Detection of NO release
To investigate the NO release behavior of TG-NO-B, the Griess Reagent Kit (Sigma-Aldrich Corp. St. Louis, USA) was employed. When TG-NO-B was exposed to an 808 nm NIR laser at 0.75 W/cm2 for a certain time, the released NO molecules were readily converted into nitrite in aqueous solution and then reacted with the Griess reagent to form a purple azo product, absorbance of which was measured at 546 nm using a microplate reader (Thermo Varioskan Flash, USA).
In vitro experiments
Culture of bacteria and their biofilms
Firstly, a single isolated colony of bacteria on a solid Luria–Bertani (LB) agar plate was transferred to 4 mL of LB broth medium and grown overnight at 37 °C under 230 rpm rotation. The resultant bacteria at the exponential growth phase were harvested and subsequently the bacterial cultures were centrifuged at 6000 rpm for 5 min, and then the bacterial pellets were washed with sterile phosphate buffer solution (PBS) three times to remove medium constituents and other chemical macromolecules. Finally, the pellets were resuspended in PBS, and the optical densities at 600 nm (OD600) of bacterial cultures were adjusted to 0.4–0.5 for the following experiments, which corresponded to a concentration of approximately 108 colony-forming units per milliliter (CFU/mL).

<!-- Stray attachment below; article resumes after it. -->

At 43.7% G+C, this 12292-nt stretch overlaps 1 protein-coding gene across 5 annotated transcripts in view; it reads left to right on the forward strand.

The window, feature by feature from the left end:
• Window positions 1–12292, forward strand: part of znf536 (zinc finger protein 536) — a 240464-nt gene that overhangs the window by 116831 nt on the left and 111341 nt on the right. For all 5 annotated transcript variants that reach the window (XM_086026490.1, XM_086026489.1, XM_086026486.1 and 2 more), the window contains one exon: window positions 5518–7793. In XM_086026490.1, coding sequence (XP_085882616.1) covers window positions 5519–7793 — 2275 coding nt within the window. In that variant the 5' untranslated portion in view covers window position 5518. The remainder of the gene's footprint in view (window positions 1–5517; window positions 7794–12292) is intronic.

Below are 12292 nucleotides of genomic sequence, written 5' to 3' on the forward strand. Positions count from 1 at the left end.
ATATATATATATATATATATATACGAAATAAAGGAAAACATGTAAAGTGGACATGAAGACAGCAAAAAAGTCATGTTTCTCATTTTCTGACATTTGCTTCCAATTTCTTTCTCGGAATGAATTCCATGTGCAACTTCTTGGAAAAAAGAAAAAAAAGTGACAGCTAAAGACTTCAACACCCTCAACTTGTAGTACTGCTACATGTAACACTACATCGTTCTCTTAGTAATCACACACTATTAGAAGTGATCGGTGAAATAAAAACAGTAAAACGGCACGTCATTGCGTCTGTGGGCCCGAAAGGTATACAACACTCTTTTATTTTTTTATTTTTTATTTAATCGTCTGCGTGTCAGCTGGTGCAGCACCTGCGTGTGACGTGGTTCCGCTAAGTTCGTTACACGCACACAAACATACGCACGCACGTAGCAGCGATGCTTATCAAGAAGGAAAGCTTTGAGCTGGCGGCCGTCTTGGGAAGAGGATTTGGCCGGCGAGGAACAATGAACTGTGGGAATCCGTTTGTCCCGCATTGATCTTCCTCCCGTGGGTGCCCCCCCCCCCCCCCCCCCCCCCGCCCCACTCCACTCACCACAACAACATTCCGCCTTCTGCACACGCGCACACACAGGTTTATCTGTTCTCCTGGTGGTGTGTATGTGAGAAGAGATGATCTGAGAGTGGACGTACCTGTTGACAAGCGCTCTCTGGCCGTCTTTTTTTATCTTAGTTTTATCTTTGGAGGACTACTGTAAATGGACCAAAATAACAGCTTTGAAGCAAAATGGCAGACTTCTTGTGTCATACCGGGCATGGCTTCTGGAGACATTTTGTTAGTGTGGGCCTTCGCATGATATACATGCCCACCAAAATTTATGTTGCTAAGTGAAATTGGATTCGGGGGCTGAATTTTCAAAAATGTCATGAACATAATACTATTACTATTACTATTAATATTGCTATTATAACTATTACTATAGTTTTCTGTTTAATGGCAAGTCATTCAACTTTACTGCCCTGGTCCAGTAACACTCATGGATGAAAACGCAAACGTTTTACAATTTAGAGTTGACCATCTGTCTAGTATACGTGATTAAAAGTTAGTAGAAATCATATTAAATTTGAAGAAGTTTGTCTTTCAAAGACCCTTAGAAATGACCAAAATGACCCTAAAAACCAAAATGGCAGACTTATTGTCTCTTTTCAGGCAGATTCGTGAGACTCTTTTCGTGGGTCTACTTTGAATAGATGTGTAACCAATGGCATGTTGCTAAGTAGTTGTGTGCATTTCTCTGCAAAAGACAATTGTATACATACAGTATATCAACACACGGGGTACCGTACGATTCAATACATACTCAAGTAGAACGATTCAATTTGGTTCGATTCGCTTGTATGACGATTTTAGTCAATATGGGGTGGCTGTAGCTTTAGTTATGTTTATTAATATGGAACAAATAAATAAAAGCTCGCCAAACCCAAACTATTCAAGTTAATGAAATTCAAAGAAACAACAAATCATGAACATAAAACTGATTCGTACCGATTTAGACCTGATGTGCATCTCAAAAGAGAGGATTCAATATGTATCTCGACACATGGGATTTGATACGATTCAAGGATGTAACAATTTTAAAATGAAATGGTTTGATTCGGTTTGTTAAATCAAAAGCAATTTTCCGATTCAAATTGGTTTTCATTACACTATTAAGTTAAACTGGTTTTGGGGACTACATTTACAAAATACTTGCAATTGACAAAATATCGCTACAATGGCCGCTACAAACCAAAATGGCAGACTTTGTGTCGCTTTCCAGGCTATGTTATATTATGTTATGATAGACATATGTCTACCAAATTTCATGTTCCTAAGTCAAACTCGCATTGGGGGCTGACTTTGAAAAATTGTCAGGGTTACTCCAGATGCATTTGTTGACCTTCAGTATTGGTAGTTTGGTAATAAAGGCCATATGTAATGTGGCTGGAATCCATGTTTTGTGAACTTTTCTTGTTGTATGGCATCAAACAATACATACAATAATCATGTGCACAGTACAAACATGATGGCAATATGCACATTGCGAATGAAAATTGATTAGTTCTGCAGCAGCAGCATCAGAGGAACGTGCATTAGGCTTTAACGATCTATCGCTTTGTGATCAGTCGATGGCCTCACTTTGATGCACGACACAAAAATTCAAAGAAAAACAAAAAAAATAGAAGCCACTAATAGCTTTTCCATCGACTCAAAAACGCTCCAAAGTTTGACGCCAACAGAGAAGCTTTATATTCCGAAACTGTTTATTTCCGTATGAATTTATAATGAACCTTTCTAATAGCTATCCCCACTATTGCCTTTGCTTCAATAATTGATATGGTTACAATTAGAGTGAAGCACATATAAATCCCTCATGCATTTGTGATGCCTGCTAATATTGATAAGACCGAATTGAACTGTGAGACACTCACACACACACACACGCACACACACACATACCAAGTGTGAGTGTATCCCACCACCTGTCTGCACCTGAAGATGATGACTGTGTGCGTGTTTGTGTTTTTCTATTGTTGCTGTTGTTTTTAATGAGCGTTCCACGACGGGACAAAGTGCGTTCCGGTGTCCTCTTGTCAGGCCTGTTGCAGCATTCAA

The bacteria in culture medium, harvested at the exponential growth phase as mentioned, were transferred to a 96-well plate, kept standing and incubated at 37 °C for 48 h. Then, the suspensions in the plate were removed and the biofilms at the bottom of the plate were obtained and washed with PBS.